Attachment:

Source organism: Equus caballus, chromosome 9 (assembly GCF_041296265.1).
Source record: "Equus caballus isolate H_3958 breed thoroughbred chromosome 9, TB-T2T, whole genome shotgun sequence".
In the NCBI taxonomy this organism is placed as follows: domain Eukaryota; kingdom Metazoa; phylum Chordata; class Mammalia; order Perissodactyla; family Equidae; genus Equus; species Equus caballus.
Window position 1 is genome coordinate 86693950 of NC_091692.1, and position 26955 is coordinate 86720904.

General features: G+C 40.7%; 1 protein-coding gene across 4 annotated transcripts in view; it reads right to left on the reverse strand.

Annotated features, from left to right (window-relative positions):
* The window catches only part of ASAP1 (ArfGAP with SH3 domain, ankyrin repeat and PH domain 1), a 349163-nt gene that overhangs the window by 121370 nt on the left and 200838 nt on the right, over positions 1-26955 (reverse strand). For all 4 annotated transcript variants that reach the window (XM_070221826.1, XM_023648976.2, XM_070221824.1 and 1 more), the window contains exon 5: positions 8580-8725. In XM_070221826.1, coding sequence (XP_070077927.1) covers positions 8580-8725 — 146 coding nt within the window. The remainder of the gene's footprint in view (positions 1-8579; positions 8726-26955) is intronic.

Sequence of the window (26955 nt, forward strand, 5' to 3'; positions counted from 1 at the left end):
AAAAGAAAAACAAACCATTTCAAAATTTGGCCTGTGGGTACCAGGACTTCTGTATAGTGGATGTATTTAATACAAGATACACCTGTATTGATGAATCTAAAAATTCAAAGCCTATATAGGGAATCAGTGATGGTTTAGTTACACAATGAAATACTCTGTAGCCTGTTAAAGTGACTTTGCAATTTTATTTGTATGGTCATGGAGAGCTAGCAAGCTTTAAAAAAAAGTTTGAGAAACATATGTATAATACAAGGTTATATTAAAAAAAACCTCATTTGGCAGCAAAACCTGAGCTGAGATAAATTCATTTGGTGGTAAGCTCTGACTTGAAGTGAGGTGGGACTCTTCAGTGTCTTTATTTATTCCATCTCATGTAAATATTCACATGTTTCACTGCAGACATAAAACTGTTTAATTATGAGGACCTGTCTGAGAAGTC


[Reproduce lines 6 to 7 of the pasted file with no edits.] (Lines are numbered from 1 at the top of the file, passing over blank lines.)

Annotated features, from left to right (window-relative positions):
* The window catches only part of ASAP1 (ArfGAP with SH3 domain, ankyrin repeat and PH domain 1), a 349163-nt gene that overhangs the window by 121370 nt on the left and 200838 nt on the right, over positions 1-26955 (reverse strand). For all 4 annotated transcript variants that reach the window (XM_070221826.1, XM_023648976.2, XM_070221824.1 and 1 more), the window contains exon 5: positions 8580-8725. In XM_070221826.1, coding sequence (XP_070077927.1) covers positions 8580-8725 — 146 coding nt within the window. The remainder of the gene's footprint in view (positions 1-8579; positions 8726-26955) is intronic.